$$\begin{aligned} { R_{K}(e_{i,j}, G) \le \frac{\left( 3n-1\right) }{(n-1)+\frac{2}{d_{1}}\left( \frac{n(n-1)}{2}-m\right) } -1. } \end{aligned}$$

Also bound (11) is always greater than zero. Since the graph is connected, the denominator is lower than \( \left( 2n-2\right) \). It is easy to prove that the inequality \(\left( 3n-1\right) \ge \left( 2n-2\right) \) is always verified.

Now, we focus on bound (13). According to the most right inequality in (3), we have

$$\begin{aligned}&K(G_{v_{i}}) \le \frac{\left( n-2\right) \left( (n-1)^2-3(n-1)+4\right) }{2}\\&\quad = \frac{\left( n-2\right) (n^2-5n+8)}{2}. \end{aligned}$$

Since

$$\begin{aligned} {R_{K}(v_{i},G)=\frac{K^{N}(G_{v_{i}})}{K^{N}(G)}-1=\frac{K(G_{v_{i}})}{K(G)}\frac{n}{n-2}-1} \end{aligned}$$

and by applying the most left inequality in (3) at the denominator, we have

$$\begin{aligned} { R_{K}(v_{i},G)\le \frac{\frac{\left( n-2\right) \left( n^2-5n+8 \right) }{2}}{(n-1)+\frac{2}{d_{1}}\left( \frac{n(n-1)}{2}-m\right) }\frac{n}{n-2}-1} \end{aligned}$$

and the most right inequality in (13) easily follows.

In a similar way, we have:

$$\begin{aligned} {R_{K}(v_{i},G)\ge \frac{\left[ (n-2)+\frac{2}{d_{1}}\left( \frac{(n-1)(n-2)}{2}-m\right) \right] \frac{n}{n-2}}{\frac{\left( n-1\right) \left( n^2-3n+4\right) }{2}}-1} \end{aligned}$$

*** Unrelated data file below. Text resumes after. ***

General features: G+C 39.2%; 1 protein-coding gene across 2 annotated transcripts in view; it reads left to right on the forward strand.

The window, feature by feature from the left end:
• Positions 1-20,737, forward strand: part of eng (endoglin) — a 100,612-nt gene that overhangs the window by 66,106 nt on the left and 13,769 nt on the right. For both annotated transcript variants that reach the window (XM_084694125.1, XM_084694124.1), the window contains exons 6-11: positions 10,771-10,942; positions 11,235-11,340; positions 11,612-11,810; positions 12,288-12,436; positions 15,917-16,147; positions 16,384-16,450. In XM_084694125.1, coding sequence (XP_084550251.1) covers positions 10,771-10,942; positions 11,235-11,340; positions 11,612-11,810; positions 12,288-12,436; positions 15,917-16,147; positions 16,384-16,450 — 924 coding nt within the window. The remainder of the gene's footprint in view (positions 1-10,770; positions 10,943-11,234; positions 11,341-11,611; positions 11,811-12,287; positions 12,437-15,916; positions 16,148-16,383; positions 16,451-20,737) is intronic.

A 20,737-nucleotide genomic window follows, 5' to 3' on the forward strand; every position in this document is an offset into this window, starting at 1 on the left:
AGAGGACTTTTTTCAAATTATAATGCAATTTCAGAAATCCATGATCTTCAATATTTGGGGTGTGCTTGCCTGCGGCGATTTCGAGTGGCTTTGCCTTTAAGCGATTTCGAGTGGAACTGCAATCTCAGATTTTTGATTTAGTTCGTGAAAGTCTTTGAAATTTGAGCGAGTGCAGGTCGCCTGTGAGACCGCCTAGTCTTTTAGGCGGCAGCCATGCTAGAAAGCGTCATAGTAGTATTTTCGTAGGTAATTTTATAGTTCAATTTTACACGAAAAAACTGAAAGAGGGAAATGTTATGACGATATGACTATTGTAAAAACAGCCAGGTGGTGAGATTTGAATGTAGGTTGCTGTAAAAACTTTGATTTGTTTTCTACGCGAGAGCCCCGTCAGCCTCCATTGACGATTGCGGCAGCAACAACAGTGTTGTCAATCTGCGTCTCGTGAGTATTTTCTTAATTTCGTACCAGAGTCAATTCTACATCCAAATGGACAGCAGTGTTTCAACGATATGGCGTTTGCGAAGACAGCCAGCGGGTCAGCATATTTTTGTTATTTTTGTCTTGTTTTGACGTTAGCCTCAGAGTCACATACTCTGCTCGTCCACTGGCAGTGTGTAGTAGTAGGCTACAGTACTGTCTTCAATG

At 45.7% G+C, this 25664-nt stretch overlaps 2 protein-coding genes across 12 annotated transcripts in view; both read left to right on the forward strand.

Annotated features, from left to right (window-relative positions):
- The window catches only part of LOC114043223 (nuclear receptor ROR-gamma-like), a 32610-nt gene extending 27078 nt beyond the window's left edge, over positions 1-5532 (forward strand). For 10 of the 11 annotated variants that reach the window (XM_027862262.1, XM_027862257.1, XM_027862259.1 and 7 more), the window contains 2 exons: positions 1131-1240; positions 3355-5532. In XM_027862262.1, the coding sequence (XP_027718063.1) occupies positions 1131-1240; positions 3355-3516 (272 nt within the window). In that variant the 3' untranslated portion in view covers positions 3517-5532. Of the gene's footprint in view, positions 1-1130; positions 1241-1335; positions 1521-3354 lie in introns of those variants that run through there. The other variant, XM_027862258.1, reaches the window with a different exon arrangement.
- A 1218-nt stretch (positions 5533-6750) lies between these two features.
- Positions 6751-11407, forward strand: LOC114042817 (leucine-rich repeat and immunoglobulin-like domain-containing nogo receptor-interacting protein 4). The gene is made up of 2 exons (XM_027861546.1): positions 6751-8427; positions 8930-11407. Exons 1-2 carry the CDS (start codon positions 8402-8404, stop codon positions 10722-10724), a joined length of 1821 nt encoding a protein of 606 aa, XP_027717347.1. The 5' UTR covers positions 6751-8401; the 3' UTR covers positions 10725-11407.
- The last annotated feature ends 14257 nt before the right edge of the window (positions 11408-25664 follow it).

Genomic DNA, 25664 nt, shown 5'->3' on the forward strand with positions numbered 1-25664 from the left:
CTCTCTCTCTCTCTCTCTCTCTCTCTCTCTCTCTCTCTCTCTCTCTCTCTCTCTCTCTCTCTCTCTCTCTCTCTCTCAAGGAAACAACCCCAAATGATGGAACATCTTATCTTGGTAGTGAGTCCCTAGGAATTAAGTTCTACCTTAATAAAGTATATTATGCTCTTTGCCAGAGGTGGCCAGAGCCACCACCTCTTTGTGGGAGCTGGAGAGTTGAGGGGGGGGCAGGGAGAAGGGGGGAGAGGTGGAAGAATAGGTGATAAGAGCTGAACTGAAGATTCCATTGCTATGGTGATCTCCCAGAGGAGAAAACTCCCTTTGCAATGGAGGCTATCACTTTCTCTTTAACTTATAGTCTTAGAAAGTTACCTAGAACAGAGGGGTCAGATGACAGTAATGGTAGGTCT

and, by simple algebra, we get the left-most inequality in (13).

It is worth pointing out that right-most inequality in (13) is always greater than one. We have indeed that we should prove:

$$\begin{aligned} { n\left( n^2-5n+8 \right) \ge 2(n-1)\left( 1+\frac{n}{d_{1}}-\frac{2m}{d_{1}(n-1)}\right) } \end{aligned}$$

Since the graph is connected, \(m \ge (n-1)\) and, for \(n \ge 3\), we have also \(d_{1}\ge 2\). So, we can write: \( 2(n-1)\left( 1+\frac{n}{d_{1}}-\frac{2m}{d_{1}(n-1)}\right) \le (n-1)\left( 2+\frac{2(n-2)}{d_{1}}\right) \le (n-1)n.\) It is easy to prove that the inequality \(n\left( n^2-5n+8 \right) \ge n(n-1)\) can be rewritten as \(\left( n^2-6n+9 \right) = \left( n-3\right) ^{2} \ge 0\) that is always satisfied.

Appendix B

See Tables 5 and 6.

Table 5 Large primary hubs according to FAA classification (based on enplanements in 2017)
Table 6 Medium primary hubs according to FAA classification (based on enplanements in 2017)

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Clemente, G.P., Cornaro, A. A novel measure of edge and vertex centrality for assessing robustness in complex networks. Soft Comput 24, 13687–13704 (2020). https://doi.org/10.1007/s00500-019-04470-w

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Keywords

  • Robustness
  • Kirchhoff index
  • Complex networks
  • Air transportation networks
  • Spatial economics